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Total comments: 9
  • Ostrow says 1 YEAR ago Would he do that with the players not being injured? I kinda get it w/ T-Mac not playing, but how can you hold it against someone who has been out there every night. Only David Stern.
  • SamC says 1 YEAR ago I think we need to redefine what All-Star means. If it's based on the popular vote, then All-Star simply means the one who shines above others. It doesn't imply that an All-Star is the best in the league, simply the most popular. Think of the word "Movie Star". It means the one who drives the biggest box office. It doesn't mean that particular actor is the best. You have award shows with judges that determine that, just as the NBA has awards at the end of the season. The All-Star game is simply an honor bestowed upon the players for the sake of their fans. It's all about ratings.
  • LMAOwais says 1 YEAR ago "Hey China let us market all our product/league/players in your nation, but you only count about 70% (maybe less?) of an american basketball fan. Cool?" - David Stern.
  • Rahat Huq says 1 YEAR ago

    Stephen, on 04 December 2012 - 04:10 AM said:


    Quick reminder why this is all wasted speculation.
    Stern decides how much the "foreign" vote counts.
    A couple of yrs ago McGrady was a leading vote getter despite being in and out of line-up w/injuries.
    Stern simply decreed "overseas" votes would only count 70% of a US vote. Lo and behold AI narrowly beat out McGrady for the starting spot and the coaches naturally left him off the team.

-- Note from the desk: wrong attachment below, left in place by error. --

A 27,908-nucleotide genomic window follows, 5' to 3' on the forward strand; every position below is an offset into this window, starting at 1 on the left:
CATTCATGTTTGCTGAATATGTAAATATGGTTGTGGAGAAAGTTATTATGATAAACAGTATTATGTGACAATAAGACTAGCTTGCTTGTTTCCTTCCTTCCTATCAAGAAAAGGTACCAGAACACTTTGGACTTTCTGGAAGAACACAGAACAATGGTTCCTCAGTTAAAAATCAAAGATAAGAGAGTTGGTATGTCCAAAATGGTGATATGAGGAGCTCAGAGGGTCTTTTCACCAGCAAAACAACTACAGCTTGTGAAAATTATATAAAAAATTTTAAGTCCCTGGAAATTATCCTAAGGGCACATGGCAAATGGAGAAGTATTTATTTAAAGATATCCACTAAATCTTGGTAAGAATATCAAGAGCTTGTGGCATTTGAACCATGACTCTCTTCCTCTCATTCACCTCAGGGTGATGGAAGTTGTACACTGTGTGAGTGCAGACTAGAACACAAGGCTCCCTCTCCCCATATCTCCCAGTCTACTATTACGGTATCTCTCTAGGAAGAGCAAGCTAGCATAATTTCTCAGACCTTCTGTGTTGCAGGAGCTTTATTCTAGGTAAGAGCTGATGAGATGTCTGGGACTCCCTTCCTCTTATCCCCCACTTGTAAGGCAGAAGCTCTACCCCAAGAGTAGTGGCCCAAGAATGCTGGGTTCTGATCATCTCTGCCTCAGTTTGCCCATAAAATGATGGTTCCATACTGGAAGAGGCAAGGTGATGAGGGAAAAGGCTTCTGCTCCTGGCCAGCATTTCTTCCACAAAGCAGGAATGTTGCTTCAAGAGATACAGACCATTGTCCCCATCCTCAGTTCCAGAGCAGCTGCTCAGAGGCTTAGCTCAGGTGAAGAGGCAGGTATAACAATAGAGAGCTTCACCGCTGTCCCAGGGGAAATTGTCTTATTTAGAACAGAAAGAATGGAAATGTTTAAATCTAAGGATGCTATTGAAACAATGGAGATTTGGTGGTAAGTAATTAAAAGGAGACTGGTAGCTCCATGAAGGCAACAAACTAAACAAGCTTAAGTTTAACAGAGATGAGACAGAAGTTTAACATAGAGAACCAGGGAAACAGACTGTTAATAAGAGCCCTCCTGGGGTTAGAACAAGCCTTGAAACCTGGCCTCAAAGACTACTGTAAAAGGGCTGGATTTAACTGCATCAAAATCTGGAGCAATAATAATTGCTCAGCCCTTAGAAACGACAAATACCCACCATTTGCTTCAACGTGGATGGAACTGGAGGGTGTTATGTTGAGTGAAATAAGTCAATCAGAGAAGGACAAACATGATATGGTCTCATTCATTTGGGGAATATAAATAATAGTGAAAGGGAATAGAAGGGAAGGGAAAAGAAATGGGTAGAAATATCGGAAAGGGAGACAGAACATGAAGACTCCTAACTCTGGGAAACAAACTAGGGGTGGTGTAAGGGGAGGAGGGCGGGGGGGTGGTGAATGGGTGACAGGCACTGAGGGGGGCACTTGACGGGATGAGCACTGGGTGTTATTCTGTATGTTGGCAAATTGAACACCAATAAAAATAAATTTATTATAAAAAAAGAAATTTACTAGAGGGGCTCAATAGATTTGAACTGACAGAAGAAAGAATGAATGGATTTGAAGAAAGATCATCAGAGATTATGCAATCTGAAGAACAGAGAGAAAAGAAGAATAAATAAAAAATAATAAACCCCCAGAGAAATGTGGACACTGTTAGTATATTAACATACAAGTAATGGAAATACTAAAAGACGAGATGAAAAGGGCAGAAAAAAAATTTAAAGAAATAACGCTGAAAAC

It also depressed Yao's vote total so that he wasn't leading vote getter.

    Stern decides how much the votes count and he can rig the voting by discounting "foreign" votes by whatever percentage he needs.

    I think this was the reason I was trying to remember. I remember reading something about foreign votes not counting the same amount.
  • Stephen says 1 YEAR ago Quick reminder why this is all wasted speculation.
    Stern decides how much the "foreign" vote counts.
    A couple of yrs ago McGrady was a leading vote getter despite being in and out of line-up w/injuries.
    Stern simply decreed "overseas" votes would only count 70% of a US vote. Lo and behold AI narrowly beat out McGrady for the starting spot and the coaches naturally left him off the team.
    It also depressed Yao's vote total so that he wasn't leading vote getter.

    Stern decides how much the votes count and he can rig the voting by discounting "foreign" votes by whatever percentage he needs.
  • blakecouey says 1 YEAR ago I prefer for the All-Star game to be played by the most deserving players, not based on race or even popularity. I don't care what race you are, if you aren't playing at that caliber you shouldn't be playing in the ASG. It won't happen, but based on Paul Pierce's play, I wouldn't vote for him, but since he is Pierce, he'll be in Houston in February. I also believe that Damian Lilliard should make the ASG(as a STARTER), but I don't see that happening due to CP3(who is equally deserving).

    Oh and based on my evaluations Lin's play doesn't get him in the game.
  • Rahat Huq says 1 YEAR ago I'm not sure he'll win the vote. can't remember the reason i had heard why. but i don't think it's as big a boost as appears.
  • rockets best fan says 1 YEAR ago mike1two:
    I have no problem with chinese people voting for who they want to see in the allstar game. they are fans just like all the rest of us. point is the allstar game is the fans game period. they can and should be able to put who they want in it. some said Yao didn't deserve to be there his first year, but he was a popular player and the fans wanted to see him. we can't hate on him for getting the vote out. besides (IMO) he deserved it. .......and by the way welcome the the forum :rolleyes:
  • mike1two says 1 YEAR ago Let me be the first to make this preemptive strike that those who disparage Jeremy Lin or the Chinese because they vote him in are stupid, filthy human beings. They're the most vile of people. Nobody has done anything to anyone, especially Jeremy Lin. No one's cheated. Yet it's going to come like you said. So the question is not what should Jeremy Lin or other players should do or feel when it happens but what we should think of the many classless people living in this society.